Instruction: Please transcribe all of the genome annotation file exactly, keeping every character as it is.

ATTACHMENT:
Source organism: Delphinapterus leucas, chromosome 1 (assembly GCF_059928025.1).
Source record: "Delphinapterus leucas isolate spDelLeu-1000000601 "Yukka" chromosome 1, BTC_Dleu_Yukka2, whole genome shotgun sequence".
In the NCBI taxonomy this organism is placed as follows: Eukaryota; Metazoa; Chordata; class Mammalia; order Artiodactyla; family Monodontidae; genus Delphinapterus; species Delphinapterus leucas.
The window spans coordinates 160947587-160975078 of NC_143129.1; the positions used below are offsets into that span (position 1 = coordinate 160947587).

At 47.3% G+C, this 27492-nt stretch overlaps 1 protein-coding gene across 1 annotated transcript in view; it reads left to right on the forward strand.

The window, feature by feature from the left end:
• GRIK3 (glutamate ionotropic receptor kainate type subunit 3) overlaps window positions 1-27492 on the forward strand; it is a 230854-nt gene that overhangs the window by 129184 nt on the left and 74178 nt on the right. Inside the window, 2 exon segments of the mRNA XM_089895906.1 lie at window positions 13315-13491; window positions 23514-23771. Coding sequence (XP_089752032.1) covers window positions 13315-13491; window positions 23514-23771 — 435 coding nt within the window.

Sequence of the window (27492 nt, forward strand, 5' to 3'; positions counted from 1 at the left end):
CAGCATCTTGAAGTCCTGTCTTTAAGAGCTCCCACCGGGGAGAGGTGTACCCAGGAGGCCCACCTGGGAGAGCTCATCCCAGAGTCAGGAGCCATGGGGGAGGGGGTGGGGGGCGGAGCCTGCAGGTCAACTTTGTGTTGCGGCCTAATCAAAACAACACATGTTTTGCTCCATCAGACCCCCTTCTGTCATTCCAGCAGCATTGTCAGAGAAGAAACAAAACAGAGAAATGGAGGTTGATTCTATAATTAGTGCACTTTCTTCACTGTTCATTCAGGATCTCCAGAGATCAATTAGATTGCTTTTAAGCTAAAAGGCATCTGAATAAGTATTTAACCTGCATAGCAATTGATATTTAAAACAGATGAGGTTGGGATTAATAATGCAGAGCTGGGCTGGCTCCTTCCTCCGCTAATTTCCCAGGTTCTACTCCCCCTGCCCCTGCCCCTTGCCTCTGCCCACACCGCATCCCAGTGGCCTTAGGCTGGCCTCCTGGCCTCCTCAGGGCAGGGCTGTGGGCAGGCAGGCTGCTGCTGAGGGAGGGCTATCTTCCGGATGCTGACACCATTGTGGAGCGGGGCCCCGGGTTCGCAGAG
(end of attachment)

Source organism: Delphinapterus leucas, chromosome 1 (assembly GCF_059928025.1).
Source record: "Delphinapterus leucas isolate spDelLeu-1000000601 "Yukka" chromosome 1, BTC_Dleu_Yukka2, whole genome shotgun sequence".
In the NCBI taxonomy this organism is placed as follows: Eukaryota; Metazoa; Chordata; class Mammalia; order Artiodactyla; family Monodontidae; genus Delphinapterus; species Delphinapterus leucas.
The window spans coordinates 160947587-160975078 of NC_143129.1; the positions used below are offsets into that span (position 1 = coordinate 160947587).

At 47.3% G+C, this 27492-nt stretch overlaps 1 protein-coding gene across 1 annotated transcript in view; it reads left to right on the forward strand.

The window, feature by feature from the left end:
• GRIK3 (glutamate ionotropic receptor kainate type subunit 3) overlaps window positions 1-27492 on the forward strand; it is a 230854-nt gene that overhangs the window by 129184 nt on the left and 74178 nt on the right. Inside the window, 2 exon segments of the mRNA XM_089895906.1 lie at window positions 13315-13491; window positions 23514-23771. Coding sequence (XP_089752032.1) covers window positions 13315-13491; window positions 23514-23771 — 435 coding nt within the window.

Sequence of the window (27492 nt, forward strand, 5' to 3'; positions counted from 1 at the left end):
CAGCATCTTGAAGTCCTGTCTTTAAGAGCTCCCACCGGGGAGAGGTGTACCCAGGAGGCCCACCTGGGAGAGCTCATCCCAGAGTCAGGAGCCATGGGGGAGGGGGTGGGGGGCGGAGCCTGCAGGTCAACTTTGTGTTGCGGCCTAATCAAAACAACACATGTTTTGCTCCATCAGACCCCCTTCTGTCATTCCAGCAGCATTGTCAGAGAAGAAACAAAACAGAGAAATGGAGGTTGATTCTATAATTAGTGCACTTTCTTCACTGTTCATTCAGGATCTCCAGAGATCAATTAGATTGCTTTTAAGCTAAAAGGCATCTGAATAAGTATTTAACCTGCATAGCAATTGATATTTAAAACAGATGAGGTTGGGATTAATAATGCAGAGCTGGGCTGGCTCCTTCCTCCGCTAATTTCCCAGGTTCTACTCCCCCTGCCCCTGCCCCTTGCCTCTGCCCACACCGCATCCCAGTGGCCTTAGGCTGGCCTCCTGGCCTCCTCAGGGCAGGGCTGTGGGCAGGCAGGCTGCTGCTGAGGGAGGGCTATCTTCCGGATGCTGACACCATTGTGGAGCGGGGCCCCGGGTTCGCAGAG